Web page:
By Paul Gable
It does not appear that any votes changed sides at yesterday’s Horry County Council solid waste flow control workshop.
Council is currently considering an amendment to the county’s flow control ordinance that would remove construction and demolition debris from regulation.
The workshop allowed the Horry County Solid Waste Authority to make a presentation on the possible effects of the amendment followed by questions and discussion by council members.
The Supreme Court allowed local governments to mandate solid waste flow control with its 2007 ruling in the United Haulers Ass’n. v. Oneida Herkimer Solid Waste Management Authority.
While the Supreme Court has consistently stricken down flow control by private haulers and landfills because it gives unfair economic benefits in violation of the Constitution’s Commerce Clause, it allows revenue generation to be considered a public benefit allowed to the public arena as long as there are more important public benefits also to be derived.
However, yesterday’s discussion was all about how much money the HCSWA could lose if the flow control amendment becomes law. It makes one wonder just how much the real reason for flow control in Horry County was shaded in court documents, in the Sandlands Landfill v. Horry County lawsuit, to allow the county’s flow control ordinance to pass constitutional muster.
Four council members, two on each side of the issue, said “It’s all about the money.” Truer words were never spoken.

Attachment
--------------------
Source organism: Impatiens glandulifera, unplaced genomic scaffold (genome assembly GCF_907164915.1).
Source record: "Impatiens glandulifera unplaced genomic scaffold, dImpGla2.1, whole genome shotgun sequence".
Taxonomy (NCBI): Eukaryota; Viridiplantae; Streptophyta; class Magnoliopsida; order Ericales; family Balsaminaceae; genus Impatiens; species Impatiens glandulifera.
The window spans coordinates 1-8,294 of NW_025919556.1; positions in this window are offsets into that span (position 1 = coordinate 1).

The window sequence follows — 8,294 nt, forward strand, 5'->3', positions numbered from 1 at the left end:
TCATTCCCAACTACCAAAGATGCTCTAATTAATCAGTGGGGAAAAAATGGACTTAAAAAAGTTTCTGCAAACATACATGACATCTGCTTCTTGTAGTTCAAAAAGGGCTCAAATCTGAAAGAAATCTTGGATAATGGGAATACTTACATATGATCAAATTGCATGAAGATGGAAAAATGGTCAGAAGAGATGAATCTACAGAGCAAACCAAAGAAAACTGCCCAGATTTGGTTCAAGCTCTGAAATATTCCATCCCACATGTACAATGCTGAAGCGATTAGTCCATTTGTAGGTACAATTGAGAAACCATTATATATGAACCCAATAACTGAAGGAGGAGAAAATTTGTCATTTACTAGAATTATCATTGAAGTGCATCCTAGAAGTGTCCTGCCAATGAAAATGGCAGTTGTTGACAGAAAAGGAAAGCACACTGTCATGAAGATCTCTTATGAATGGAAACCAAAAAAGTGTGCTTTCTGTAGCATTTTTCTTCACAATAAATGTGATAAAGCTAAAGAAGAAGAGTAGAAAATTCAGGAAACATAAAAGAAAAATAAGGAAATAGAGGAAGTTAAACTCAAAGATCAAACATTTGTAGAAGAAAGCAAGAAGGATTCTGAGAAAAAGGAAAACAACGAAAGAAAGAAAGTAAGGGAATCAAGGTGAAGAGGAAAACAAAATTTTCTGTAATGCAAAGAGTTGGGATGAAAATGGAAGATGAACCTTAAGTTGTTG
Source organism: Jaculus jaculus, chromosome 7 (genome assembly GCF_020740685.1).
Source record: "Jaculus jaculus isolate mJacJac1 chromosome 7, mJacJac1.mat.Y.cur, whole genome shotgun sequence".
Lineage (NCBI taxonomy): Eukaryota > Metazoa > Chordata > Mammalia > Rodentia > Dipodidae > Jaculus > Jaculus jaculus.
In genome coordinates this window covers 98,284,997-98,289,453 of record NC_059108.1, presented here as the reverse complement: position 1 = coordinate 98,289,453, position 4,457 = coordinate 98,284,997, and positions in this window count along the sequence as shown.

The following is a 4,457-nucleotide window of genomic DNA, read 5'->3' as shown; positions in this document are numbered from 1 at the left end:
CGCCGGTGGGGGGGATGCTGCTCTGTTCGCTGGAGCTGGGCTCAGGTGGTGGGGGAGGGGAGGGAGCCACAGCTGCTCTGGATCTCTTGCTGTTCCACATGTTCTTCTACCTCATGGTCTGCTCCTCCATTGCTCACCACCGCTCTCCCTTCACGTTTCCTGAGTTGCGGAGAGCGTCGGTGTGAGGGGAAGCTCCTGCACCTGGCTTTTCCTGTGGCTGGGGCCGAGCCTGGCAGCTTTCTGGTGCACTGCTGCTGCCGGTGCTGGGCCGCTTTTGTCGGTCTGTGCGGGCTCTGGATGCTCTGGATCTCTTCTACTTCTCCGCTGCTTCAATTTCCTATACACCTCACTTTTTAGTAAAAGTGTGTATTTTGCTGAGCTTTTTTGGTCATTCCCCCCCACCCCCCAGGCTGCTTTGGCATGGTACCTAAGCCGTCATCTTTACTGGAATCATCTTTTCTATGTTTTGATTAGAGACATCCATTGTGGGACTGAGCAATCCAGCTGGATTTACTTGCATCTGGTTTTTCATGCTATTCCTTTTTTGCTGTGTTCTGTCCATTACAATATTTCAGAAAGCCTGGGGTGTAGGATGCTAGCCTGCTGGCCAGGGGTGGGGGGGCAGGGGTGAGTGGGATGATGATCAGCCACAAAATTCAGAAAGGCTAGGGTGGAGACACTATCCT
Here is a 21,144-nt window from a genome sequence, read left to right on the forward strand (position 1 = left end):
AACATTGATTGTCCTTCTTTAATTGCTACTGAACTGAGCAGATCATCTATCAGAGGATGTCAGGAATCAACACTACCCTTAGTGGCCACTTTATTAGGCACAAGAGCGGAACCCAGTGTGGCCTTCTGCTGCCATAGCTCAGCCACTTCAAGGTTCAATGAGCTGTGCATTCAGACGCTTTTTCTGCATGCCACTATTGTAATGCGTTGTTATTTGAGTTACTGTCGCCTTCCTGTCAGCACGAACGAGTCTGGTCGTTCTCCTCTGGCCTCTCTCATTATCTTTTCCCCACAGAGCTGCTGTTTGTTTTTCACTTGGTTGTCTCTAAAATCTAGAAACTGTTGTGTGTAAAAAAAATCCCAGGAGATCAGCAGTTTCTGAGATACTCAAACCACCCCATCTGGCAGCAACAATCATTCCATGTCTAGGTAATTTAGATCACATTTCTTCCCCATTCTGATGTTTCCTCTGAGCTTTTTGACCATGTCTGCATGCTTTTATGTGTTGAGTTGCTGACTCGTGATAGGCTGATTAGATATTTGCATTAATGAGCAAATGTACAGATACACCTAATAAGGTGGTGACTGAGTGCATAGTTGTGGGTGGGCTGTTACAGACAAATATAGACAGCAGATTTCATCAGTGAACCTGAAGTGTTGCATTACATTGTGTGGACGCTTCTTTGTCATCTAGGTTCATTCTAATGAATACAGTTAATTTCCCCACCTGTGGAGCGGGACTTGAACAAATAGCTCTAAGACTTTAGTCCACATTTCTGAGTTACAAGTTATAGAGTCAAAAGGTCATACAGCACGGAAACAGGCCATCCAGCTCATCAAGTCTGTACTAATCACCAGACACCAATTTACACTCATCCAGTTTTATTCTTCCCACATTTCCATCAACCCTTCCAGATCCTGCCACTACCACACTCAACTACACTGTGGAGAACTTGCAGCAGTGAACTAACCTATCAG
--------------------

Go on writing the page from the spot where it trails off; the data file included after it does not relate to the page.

Even if revenue generation, as the sole reason for flow control, were allowed by the courts, one must wonder how accurate yesterday’s HCSWA presentation was. It claimed the authority would lose $927,500 in revenue per year of the ordinance amendment is passed, IF the amount of C&D the authority ASSUMES it will lose does in fact go to other landfills.
However, this revenue loss is offset to a great extent by savings the HCSWA will experience in not having to process and bury the trash that it will not receive. When you lose revenue but also automatically reduce expenses, the net cost approaches zero.
The real cost, if any, won’t be known for several years after the amendment is enacted. Additionally, the public benefit of extending the life of the landfill, with some waste going elsewhere, was not factored into the HCSWA presentation.
Well before flow control was established in 2009, the HCSWA found extra money in its coffers to spend approximately $5 million on various parcels of land throughout the county, approximately $1 million on an experimental Clemson University project, a $250,000 donation to the S.C. Children’s Museum, approximately $200,000 on a study of guaranteed funding for the HCSWA as well as its seemingly excessive annual expenditures on public relations, lawyers, engineering and lobbying.
Threats of the county exposing itself to lawsuits, if it passes the amendment, were squelched yesterday. It was established, by a legal expert on flow control, that the county is well within constitutional bounds to remove C&D from flow control regulation and there is virtually no chance that any private entity could prove loss or other grounds to provide standing for a lawsuit if the amendment passes.
The ordinance amendment passed first reading by a 6-5 vote. There is no reason to expect that tonight’s second reading will have a different result.